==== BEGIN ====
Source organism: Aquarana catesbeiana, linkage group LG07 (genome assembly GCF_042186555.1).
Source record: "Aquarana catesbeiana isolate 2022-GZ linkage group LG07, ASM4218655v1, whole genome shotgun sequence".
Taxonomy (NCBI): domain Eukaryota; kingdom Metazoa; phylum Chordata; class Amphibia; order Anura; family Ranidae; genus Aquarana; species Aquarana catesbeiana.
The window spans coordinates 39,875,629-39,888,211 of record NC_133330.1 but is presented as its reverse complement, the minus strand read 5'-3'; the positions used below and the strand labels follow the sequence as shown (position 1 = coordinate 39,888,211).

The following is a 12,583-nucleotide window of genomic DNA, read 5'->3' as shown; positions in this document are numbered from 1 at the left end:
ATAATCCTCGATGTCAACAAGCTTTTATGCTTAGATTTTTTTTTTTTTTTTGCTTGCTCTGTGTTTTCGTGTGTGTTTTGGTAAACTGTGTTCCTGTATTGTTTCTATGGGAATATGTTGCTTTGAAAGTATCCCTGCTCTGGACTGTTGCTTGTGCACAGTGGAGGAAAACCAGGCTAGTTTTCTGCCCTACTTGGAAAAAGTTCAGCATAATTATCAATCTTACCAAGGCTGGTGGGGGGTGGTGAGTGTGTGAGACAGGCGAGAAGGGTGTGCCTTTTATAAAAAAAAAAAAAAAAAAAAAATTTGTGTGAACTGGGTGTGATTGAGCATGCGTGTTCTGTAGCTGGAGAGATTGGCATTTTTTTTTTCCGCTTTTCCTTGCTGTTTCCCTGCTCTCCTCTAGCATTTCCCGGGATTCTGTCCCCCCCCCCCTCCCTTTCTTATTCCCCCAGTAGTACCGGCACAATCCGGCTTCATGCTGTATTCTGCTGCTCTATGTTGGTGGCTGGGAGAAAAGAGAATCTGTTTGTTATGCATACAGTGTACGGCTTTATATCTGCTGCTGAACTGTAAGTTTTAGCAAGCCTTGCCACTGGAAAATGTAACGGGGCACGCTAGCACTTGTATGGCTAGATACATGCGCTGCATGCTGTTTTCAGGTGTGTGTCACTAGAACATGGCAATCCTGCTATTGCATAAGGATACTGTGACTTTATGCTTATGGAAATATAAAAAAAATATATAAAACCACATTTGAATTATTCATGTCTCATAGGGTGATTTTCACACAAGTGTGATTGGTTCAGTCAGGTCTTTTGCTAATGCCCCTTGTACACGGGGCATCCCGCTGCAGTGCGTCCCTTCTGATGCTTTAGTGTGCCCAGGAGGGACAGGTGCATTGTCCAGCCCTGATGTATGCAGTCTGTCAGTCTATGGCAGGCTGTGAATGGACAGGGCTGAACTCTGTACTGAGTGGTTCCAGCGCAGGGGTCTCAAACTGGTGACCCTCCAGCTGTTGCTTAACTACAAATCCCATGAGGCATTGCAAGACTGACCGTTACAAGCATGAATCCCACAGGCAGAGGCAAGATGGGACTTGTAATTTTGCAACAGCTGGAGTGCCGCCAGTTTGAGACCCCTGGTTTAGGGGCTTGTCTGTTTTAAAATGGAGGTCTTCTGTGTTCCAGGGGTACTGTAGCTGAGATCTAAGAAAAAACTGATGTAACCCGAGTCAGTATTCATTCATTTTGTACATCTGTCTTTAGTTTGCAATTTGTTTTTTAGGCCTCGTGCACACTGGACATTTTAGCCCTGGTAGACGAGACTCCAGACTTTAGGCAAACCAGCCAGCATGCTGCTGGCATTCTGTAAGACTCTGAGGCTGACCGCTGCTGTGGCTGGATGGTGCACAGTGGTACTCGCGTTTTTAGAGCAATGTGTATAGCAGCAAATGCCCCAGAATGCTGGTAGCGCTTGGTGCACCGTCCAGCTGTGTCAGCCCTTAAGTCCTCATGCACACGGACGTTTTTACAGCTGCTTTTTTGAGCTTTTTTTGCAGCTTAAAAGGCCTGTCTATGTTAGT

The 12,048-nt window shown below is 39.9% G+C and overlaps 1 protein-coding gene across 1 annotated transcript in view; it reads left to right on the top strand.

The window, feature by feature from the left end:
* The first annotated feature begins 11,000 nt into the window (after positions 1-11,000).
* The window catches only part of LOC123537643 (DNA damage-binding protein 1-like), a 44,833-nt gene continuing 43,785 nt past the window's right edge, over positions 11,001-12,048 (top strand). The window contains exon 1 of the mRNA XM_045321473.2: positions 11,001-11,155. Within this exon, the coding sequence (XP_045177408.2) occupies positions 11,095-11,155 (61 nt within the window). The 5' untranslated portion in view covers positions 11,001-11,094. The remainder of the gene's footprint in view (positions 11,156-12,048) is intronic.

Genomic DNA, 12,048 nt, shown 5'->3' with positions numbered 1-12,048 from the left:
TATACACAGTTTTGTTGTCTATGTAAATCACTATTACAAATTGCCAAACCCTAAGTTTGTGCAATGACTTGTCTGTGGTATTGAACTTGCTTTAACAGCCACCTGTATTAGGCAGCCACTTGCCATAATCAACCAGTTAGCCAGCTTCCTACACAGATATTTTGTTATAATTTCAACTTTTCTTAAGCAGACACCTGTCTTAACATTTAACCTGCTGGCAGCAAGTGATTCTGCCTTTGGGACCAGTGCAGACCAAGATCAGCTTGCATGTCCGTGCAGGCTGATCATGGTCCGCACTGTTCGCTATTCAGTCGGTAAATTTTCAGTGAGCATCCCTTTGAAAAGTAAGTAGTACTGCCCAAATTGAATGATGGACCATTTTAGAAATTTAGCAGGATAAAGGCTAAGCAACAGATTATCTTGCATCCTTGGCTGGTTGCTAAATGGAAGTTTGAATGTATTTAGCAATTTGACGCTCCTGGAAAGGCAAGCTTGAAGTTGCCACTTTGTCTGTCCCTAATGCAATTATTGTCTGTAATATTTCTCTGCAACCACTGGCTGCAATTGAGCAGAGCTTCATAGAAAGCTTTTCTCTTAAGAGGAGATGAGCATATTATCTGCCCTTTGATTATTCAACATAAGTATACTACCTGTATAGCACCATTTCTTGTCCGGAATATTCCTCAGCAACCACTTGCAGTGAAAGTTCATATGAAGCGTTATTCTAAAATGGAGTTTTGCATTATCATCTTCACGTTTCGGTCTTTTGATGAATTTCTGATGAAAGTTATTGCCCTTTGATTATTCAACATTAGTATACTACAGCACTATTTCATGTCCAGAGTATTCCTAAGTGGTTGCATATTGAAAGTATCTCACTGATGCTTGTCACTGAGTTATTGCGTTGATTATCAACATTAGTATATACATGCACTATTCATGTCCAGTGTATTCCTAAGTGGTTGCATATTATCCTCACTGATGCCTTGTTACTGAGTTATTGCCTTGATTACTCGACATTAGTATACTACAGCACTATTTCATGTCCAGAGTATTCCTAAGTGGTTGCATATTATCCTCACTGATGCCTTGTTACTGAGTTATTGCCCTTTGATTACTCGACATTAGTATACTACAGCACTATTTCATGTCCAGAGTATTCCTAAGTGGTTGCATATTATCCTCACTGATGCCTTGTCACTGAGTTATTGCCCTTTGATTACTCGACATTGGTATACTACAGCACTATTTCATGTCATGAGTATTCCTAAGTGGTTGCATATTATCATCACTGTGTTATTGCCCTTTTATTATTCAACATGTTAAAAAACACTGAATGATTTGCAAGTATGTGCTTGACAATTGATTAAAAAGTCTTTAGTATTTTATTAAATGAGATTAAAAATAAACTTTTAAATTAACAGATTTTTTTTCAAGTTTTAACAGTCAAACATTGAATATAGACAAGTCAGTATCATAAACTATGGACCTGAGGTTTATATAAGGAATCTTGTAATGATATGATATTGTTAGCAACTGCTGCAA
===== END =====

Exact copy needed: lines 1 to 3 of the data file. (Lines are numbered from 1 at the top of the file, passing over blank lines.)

Source organism: Aquarana catesbeiana, linkage group LG07 (genome assembly GCF_042186555.1).
Source record: "Aquarana catesbeiana isolate 2022-GZ linkage group LG07, ASM4218655v1, whole genome shotgun sequence".
Taxonomy (NCBI): domain Eukaryota; kingdom Metazoa; phylum Chordata; class Amphibia; order Anura; family Ranidae; genus Aquarana; species Aquarana catesbeiana.